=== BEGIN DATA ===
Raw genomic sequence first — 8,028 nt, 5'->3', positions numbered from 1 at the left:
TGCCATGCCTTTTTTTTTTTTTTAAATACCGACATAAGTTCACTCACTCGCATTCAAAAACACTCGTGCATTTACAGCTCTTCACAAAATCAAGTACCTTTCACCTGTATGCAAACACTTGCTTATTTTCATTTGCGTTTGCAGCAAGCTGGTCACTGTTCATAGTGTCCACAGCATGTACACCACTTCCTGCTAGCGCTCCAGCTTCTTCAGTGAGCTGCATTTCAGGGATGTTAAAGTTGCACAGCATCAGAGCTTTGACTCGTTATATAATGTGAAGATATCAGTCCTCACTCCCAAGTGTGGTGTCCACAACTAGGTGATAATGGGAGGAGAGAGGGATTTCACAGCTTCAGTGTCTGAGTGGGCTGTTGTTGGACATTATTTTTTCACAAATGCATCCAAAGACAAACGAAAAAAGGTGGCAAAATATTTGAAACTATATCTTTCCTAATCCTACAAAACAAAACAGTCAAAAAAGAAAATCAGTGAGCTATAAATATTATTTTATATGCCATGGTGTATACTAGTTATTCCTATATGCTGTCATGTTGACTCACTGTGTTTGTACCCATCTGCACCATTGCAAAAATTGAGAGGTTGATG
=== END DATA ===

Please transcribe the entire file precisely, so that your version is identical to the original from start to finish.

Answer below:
Raw genomic sequence first — 8,028 nt, 5'->3', positions numbered from 1 at the left:
TGCCATGCCTTTTTTTTTTTTTTAAATACCGACATAAGTTCACTCACTCGCATTCAAAAACACTCGTGCATTTACAGCTCTTCACAAAATCAAGTACCTTTCACCTGTATGCAAACACTTGCTTATTTTCATTTGCGTTTGCAGCAAGCTGGTCACTGTTCATAGTGTCCACAGCATGTACACCACTTCCTGCTAGCGCTCCAGCTTCTTCAGTGAGCTGCATTTCAGGGATGTTAAAGTTGCACAGCATCAGAGCTTTGACTCGTTATATAATGTGAAGATATCAGTCCTCACTCCCAAGTGTGGTGTCCACAACTAGGTGATAATGGGAGGAGAGAGGGATTTCACAGCTTCAGTGTCTGAGTGGGCTGTTGTTGGACATTATTTTTTCACAAATGCATCCAAAGACAAACGAAAAAAGGTGGCAAAATATTTGAAACTATATCTTTCCTAATCCTACAAAACAAAACAGTCAAAAAAGAAAATCAGTGAGCTATAAATATTATTTTATATGCCATGGTGTATACTAGTTATTCCTATATGCTGTCATGTTGACTCACTGTGTTTGTACCCATCTGCACCATTGCAAAAATTGAGAGGTTGATG